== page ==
– It seems to me that most of the discussion on this hill has been in relation to individual claims which might with advantage, I suggest, be postponed until the committee stage is reached.
– I trust that I have not erred more than usual in that regard.
– Not more than other honorable senators.
– If a new regulation is to be framed the discussion as to a time limit is beside the question. While I agree with what Senator Lynch has said as to the multiplicity of regulations, I cannot see why we should not pass clause 2 of this measure.
.- We should not overlook the fact that claims made by certain importers under this regulation, which has been in operation for some time, have been refused. Had it not been for the decision reached in a case now being heard in New South Wales the regulation now declared ultra vires might have remained in operation for many years, and other claims made under it would have been refused.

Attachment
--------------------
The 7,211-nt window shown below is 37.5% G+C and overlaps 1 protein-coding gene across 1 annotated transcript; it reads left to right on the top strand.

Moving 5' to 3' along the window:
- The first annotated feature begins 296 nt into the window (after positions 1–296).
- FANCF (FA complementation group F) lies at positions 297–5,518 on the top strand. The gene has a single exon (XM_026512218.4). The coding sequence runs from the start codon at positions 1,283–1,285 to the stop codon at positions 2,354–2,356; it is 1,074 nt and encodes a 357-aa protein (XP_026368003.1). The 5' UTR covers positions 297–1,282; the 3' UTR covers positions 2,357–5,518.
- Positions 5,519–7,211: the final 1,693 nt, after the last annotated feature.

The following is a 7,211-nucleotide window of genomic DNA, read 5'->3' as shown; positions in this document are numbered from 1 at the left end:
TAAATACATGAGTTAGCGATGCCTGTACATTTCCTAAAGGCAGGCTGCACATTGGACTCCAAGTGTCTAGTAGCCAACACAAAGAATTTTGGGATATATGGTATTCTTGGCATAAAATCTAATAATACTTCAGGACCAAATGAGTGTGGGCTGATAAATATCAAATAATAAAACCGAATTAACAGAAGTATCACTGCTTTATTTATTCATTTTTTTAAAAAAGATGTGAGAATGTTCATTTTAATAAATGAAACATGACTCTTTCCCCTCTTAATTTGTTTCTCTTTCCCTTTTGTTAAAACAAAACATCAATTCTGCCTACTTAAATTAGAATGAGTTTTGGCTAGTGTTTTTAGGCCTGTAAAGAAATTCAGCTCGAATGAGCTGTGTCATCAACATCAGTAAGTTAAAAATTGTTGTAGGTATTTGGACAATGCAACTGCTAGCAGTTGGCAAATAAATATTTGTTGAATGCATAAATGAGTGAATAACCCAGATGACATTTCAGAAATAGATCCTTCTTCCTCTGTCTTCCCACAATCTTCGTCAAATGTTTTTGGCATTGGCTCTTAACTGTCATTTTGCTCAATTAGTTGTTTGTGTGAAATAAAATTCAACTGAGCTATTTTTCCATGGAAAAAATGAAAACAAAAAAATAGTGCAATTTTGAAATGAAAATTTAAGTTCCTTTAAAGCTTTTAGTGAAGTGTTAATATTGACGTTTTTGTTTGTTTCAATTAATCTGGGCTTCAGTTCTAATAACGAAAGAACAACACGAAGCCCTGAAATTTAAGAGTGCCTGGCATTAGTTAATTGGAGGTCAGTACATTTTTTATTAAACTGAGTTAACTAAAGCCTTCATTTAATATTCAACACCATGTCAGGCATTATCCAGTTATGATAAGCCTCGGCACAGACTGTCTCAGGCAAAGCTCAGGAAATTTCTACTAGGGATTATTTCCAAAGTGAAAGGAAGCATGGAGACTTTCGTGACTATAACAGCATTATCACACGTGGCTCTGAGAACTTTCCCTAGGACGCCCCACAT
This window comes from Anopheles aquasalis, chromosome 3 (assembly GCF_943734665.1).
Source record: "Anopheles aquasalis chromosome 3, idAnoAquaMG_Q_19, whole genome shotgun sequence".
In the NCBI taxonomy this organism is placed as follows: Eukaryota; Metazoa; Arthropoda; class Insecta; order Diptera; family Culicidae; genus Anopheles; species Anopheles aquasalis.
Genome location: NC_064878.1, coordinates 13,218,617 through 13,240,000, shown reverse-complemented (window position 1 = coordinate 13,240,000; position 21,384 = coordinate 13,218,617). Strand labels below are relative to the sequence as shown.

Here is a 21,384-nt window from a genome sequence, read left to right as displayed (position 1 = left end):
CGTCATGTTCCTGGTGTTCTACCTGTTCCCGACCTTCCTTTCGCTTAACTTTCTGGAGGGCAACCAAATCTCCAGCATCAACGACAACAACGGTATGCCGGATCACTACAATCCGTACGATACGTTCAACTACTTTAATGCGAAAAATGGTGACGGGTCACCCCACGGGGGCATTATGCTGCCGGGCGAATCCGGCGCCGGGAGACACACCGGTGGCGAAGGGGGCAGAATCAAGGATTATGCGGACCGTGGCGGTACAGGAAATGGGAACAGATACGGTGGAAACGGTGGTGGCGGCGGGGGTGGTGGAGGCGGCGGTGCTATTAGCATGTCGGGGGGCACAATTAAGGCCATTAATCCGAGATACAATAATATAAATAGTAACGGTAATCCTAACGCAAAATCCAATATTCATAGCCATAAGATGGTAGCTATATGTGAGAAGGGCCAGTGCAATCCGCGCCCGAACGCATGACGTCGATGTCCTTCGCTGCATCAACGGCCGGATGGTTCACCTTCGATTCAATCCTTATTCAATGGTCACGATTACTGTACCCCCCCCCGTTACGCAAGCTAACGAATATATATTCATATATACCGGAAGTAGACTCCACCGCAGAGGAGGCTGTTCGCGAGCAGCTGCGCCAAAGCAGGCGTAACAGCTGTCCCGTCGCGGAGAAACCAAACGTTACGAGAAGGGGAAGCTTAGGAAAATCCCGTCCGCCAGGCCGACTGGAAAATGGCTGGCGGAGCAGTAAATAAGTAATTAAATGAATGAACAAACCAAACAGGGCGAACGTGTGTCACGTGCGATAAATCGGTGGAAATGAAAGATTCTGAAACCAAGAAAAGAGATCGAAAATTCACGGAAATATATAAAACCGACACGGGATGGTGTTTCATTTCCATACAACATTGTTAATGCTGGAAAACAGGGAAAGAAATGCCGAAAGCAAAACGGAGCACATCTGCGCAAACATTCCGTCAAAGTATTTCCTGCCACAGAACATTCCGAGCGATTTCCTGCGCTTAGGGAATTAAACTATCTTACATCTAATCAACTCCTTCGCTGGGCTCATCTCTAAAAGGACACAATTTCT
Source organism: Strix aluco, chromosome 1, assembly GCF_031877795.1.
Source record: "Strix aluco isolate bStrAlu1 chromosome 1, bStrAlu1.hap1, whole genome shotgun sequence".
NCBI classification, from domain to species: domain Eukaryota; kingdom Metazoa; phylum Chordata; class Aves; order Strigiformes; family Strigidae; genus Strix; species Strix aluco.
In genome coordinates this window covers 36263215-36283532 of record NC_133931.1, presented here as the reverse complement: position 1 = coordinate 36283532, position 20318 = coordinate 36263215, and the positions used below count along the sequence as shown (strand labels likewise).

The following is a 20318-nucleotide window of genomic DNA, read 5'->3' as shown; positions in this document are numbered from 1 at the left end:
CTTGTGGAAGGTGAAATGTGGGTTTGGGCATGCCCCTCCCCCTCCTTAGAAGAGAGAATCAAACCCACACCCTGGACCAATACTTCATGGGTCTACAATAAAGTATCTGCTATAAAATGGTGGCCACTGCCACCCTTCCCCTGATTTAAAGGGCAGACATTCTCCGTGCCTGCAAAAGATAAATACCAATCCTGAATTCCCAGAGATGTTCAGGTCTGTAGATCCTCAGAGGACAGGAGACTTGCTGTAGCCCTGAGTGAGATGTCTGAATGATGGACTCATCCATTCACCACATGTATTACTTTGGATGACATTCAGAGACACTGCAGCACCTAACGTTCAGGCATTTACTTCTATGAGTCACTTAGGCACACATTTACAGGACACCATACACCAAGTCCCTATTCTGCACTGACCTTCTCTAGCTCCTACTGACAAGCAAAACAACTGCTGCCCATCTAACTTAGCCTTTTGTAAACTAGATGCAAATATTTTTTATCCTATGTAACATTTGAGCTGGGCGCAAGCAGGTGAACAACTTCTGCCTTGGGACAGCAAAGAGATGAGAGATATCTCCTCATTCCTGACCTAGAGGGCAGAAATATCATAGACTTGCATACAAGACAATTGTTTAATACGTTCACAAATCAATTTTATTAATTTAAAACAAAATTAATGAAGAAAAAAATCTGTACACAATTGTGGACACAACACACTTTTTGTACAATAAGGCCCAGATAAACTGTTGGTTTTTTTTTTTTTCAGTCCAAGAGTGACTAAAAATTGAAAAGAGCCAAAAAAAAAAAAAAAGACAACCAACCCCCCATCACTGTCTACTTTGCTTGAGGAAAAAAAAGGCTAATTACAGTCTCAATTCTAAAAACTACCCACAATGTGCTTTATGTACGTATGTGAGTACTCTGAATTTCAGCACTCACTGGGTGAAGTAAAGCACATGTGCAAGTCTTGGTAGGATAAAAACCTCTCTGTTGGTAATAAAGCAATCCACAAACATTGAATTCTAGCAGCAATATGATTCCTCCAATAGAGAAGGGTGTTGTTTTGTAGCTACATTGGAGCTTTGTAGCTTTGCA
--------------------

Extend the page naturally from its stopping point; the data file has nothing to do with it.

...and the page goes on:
– The court has not given its judgment on the merits of the claim.
– No; it has declared the regulation ultra vires. Evidently the department is satisfied that a number of other claims are likely to be made, otherwise we would not be considering a validating provision to be retrospective to 1901.
– It will cover every claim made.
– Even supposing it covers every claim, there is no reason why importers who have been refused just claims for refunds under this regulation, which is now declared invalid, should not have an opportunity of re-submitting such claims.
– If they are bona fide claims.
– That is so. Those with bona fide claims should be able to re-submit them. An injustice may have been done to individuals under this regulation which is now declared to be ultra vires, and it is preposterous if an illegal refusal is now to be validated. When we reach the committee stage I trust the Minister will insert a provision which will exempt those per-: sons who made claims within the prescribed time, but have been denied refunds by reason of this regulation which is now declared to be ultra vires.